Most people believe their child support obligations come to an end as soon as the children in question turn 18, but that isn’t necessarily the case. Laws regulating child support vary from state to state, but in general, it’s safer not to assume your responsibilities are over at any point before you’ve verified it. Most courts require you to continue paying child support until the child is at least finished with high school, at which point the child will likely have passed his or her 18th birthday.
You also are not able to pay off your child support debts in a lump sum. This is one of the areas in which child support differs from alimony, as under alimony laws, you can waive the right to modify the agreement. However, you cannot do this with child support, even if one parent was to pay off his or her entire child support debt in one payment. Therefore, if you owe child support, you should not attempt to get ahead on payments to end your obligations early. If you do this, you could end up paying significantly more money than you would have had to otherwise.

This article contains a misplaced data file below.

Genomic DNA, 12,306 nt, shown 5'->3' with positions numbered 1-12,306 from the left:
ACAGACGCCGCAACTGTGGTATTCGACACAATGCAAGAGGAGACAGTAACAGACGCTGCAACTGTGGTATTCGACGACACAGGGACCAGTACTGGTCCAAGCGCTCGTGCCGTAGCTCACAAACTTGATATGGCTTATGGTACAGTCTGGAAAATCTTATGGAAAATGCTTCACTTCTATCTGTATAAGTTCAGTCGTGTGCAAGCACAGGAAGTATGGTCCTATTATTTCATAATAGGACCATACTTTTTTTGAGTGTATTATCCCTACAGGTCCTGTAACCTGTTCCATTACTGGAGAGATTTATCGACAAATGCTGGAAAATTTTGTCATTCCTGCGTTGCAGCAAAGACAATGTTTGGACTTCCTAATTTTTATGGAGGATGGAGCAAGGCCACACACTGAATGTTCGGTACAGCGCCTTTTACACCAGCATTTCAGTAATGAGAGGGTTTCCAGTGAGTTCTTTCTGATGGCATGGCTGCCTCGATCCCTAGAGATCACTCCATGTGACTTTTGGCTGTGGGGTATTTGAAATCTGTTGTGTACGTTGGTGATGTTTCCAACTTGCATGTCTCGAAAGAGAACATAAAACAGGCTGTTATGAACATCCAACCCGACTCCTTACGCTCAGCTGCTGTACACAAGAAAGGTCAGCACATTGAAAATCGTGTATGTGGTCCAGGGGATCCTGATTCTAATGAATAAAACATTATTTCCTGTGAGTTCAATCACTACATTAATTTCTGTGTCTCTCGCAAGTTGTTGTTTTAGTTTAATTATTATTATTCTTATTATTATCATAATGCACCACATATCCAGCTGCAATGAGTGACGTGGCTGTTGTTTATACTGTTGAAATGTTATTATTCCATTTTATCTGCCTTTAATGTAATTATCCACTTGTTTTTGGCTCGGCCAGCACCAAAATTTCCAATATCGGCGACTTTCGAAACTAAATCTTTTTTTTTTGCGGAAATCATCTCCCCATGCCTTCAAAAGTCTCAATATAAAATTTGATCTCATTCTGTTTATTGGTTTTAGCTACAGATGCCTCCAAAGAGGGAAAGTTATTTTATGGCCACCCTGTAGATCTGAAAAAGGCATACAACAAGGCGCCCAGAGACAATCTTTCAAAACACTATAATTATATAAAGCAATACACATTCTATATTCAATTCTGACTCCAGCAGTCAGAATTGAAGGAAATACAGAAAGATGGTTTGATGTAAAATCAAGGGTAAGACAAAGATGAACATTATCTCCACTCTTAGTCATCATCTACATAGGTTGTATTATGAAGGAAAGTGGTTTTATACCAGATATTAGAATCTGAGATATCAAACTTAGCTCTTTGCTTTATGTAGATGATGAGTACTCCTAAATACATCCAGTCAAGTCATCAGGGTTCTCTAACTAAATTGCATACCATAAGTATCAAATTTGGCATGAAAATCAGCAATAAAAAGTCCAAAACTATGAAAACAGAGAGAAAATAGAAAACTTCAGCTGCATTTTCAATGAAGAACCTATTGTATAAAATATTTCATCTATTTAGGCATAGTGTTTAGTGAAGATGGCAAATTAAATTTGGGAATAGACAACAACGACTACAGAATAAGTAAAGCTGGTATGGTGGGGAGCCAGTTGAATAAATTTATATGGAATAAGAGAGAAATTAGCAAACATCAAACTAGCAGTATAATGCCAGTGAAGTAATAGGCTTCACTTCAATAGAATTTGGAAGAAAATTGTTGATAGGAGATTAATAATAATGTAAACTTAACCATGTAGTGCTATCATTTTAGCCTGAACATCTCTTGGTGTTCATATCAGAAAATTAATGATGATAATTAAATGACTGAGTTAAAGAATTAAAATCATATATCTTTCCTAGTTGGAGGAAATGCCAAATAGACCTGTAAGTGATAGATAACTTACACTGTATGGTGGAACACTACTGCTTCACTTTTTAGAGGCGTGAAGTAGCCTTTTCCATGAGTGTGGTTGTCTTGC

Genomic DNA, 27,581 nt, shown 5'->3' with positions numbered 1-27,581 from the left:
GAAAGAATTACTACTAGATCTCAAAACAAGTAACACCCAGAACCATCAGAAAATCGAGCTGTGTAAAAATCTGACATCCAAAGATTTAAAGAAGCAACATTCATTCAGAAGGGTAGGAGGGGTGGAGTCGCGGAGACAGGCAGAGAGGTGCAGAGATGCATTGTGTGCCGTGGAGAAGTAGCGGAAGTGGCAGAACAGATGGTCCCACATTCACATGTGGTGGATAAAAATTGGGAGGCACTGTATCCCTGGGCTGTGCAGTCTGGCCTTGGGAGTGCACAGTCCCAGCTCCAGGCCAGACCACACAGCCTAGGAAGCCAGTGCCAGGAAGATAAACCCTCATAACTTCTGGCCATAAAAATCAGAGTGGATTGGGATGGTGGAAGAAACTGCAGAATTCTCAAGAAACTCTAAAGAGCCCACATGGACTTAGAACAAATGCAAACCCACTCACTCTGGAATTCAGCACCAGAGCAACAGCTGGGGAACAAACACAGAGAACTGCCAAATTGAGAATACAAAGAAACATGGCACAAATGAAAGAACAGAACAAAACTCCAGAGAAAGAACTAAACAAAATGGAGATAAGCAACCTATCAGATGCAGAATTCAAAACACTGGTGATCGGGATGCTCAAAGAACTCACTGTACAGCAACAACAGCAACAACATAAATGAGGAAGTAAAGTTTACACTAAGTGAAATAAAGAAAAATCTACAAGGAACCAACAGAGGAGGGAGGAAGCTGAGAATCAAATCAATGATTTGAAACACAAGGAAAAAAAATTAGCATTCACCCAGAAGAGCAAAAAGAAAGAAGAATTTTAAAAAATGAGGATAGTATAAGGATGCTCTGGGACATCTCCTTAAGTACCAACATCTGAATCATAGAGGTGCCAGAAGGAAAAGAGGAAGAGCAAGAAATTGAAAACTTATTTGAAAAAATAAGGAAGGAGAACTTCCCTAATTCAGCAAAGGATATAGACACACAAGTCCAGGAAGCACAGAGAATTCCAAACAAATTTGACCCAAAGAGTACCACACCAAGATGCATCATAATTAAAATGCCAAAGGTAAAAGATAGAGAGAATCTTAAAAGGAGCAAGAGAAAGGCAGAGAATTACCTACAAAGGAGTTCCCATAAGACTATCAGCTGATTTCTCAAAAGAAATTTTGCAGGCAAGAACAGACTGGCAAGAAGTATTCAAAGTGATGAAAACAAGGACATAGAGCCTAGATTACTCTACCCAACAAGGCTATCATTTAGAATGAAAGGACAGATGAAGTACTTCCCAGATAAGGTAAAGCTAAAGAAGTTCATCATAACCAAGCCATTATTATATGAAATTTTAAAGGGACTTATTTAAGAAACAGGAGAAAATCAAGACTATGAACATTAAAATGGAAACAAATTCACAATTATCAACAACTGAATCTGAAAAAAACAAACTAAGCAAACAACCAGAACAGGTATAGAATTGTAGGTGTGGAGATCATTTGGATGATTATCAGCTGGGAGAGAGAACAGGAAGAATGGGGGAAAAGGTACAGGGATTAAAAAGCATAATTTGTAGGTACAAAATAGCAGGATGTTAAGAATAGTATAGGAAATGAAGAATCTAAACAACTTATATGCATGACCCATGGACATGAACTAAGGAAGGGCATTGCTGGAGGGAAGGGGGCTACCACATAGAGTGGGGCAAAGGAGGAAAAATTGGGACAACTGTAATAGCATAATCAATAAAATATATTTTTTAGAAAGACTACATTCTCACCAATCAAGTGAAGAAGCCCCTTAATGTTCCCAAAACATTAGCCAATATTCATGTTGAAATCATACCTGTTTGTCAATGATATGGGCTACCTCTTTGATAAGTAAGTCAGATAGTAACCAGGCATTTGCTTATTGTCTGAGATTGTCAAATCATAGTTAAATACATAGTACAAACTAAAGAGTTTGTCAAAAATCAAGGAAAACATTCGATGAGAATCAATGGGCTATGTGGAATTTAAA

Depending on the terms of your divorce, you might also have stipulations in your child support plan requiring you to continue making payments if the custodial parent will be helping the child to pay for a college education. Make sure you read the terms of your child support arrangement thoroughly and contact the child support administration or local court if you need clarification about anything.
For further guidance on establishing a favorable child support arrangement, work with a knowledgeable Jacksonville family law attorney today.
Attorney Maggie Harris contributed to this blog post.